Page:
The UK's Financial Services Compensation Scheme (FSCS) was increased over the weekend by law from £35,000 to £50,000. This means that for any banking collapse in the future, savers and depositors get their money back within seven days guaranteed, regardless of their loans and borrowings.
This is meant to restore some confidence in the system, and to ensure that UK citizens don't run away and stuff their money in accounts in other countries. This concern was raised when Ireland introduced an unlimited guarantee on bank deposits last October.
The government guarantees our deposits and savings.
Like most people, I therefore make the assumption that these are government guarantees.
They are … and they're not.
The government guarantees these savings and deposits but the industry pays for it.
The government takes the money from the banks operating in the markets and these are not the failing banks, but the surviving banks.
If you look at the Scheme in more depth, you find that the FSCS is funded by levies (read 'taxes') on firms authorised by the Financial Services Authority (FSA).
The FSA calculates the levy on a proportionate basis and, in the case of banks, it is based upon the size of their deposit base. The more money you have in the bank, the more you pay.
For 2008/09, the levy was £131.7 million, up from £94.5 million the year before and, bearing in mind that some firms are no longer paying the levy as they are failing, this puts more onus on the ones who can.
Equally, with Icesave's collapse at an estimated cost of £800 million, Bradford & Bingley's toxic buy-to-let mortgage losses and other exposures, some banks and building societies are paying a massive chunk of what would otherwise be profit or interest to the FSCS.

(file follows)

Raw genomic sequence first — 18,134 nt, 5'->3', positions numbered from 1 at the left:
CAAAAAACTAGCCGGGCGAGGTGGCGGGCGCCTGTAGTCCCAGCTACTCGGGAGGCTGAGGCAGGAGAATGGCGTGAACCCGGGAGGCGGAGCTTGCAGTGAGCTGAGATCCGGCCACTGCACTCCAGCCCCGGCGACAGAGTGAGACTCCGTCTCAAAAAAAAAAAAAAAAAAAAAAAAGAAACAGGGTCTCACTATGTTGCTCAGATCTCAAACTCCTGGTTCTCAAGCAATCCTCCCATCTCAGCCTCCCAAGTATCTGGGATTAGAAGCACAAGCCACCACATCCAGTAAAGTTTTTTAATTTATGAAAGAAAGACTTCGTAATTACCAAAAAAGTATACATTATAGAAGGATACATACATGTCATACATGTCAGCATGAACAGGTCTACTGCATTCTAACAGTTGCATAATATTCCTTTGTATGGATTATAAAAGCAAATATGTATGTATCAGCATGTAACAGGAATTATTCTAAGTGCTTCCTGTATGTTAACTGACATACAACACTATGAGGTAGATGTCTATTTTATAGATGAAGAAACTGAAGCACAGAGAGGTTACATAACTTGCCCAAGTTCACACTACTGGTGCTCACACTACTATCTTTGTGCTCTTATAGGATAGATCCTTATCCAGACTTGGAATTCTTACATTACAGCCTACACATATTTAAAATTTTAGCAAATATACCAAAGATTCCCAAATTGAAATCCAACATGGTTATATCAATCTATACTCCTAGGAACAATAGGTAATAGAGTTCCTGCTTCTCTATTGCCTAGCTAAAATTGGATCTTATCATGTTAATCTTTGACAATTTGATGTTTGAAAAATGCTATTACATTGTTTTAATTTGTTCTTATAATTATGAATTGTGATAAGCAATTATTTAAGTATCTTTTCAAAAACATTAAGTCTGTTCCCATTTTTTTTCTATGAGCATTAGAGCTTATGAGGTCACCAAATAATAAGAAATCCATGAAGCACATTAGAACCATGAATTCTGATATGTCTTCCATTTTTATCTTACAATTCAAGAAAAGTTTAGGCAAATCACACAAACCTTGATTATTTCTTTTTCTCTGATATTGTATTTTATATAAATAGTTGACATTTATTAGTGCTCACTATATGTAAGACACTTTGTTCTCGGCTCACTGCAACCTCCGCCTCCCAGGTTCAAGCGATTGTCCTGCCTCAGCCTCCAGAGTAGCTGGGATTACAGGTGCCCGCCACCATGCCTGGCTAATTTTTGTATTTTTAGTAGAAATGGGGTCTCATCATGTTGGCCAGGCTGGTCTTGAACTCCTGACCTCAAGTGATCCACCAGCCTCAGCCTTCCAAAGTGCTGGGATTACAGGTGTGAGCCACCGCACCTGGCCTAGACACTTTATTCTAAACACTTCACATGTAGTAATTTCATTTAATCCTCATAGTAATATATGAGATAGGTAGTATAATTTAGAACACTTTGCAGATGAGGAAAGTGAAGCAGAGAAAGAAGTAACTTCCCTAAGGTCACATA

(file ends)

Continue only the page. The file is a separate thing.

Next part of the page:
For example, one firm with around £10 billion in deposits tell me that they expect to pay around £150 million into the compensation scheme this year.
This firm has never made a loss, needed no government bailouts and exercise a very cautious approach to lending in the interests of rewarding depositors.
As a result, they claim the scheme robs the prudent to protect the irrational.
The truth is that the way the government bandies around their guarantee is what irks some, as it is wrapped up in a cloud of tax on the industry and some feel the term "government guarantee" is therefore duplicitous. A strong word, but it demonstrates their issue well.
Equally, the UK is not unusual in acting this way, as America's Federal Deposit Insurance Scheme (FDIC), created after the over 2,000 bank failures after the Great Depression, "is funded by
premiums that banks and thrift institutions pay for deposit insurance coverage".
Whatever you believe, the industry should protect the innocent but not at the cost of the innocent, and government should make it clearer that it is not their guarantee but the industry's.
Uh-oh … the industry guarantees that the industry is safe?
Nope, let's keep it as a government guarantee then.